Care Home Kids – by default many if not all will have problems. They have been removed from their natural homes for a multitude of reasons, none of which will be very nice. They are also confused, frightened, in many cases not used to ‘normal’ societal behaviour. That is NOT a crime. Councils spend an absolute fortune (in many cases £5000 a week per child) in paying private companies to ‘look after’ kids in care. It’s not unreasonable to expect these companies to pay for sufficient staff to properly look after the children they are RESPONSIBLE for. If you work in a home for children with ‘severe behavioural problems’ there will be things damaged and physical contact will happen – it’s the way it is.
Let’s throw into the mix Alcohol and Drugs – THE VAST MAJORITY OF AQUISITIVE CRIME IS COMMITTED TO FUND A DRINK/DRUG HABIT. Just in case you didn’t get it, I’ll say it again. THE VAST MAJORITY OF AQUISITIVE CRIME IS COMMITTED TO FUND A DRINK/DRUG HABIT. As a country we are appallingly bad at dealing with the problem of drink and drug abuse – if fact so is much of the Western world. The ONLY way to make real gains is to place people into mandatory, properly financed and monitored rehabilitation programmes to break the cycle, and in the case of illegal drugs, deal properly with the people dealing who cause misery for everyone else.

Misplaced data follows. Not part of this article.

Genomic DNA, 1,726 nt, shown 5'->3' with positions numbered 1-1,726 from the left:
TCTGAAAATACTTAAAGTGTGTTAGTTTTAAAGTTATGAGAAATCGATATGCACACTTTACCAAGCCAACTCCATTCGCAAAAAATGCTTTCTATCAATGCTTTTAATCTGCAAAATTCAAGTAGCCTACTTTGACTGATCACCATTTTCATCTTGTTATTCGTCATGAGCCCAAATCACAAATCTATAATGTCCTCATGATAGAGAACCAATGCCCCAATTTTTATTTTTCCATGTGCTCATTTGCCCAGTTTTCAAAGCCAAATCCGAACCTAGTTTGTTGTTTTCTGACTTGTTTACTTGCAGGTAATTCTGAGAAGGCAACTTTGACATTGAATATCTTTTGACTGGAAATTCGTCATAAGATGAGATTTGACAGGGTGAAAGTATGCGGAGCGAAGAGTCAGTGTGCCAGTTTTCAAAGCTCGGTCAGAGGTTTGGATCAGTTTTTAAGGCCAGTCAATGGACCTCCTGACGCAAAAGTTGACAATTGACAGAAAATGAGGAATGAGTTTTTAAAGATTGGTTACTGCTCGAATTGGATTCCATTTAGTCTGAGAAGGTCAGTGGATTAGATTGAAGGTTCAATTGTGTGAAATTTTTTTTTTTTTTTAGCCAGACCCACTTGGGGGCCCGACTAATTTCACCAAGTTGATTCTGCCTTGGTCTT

It is a simple fact that by being brave enough to conquer just the three mountains above, in the medium to long term the savings to police budgets and society as a whole would be so great that we could all sit down in ten years time and wonder what all this fuss was about.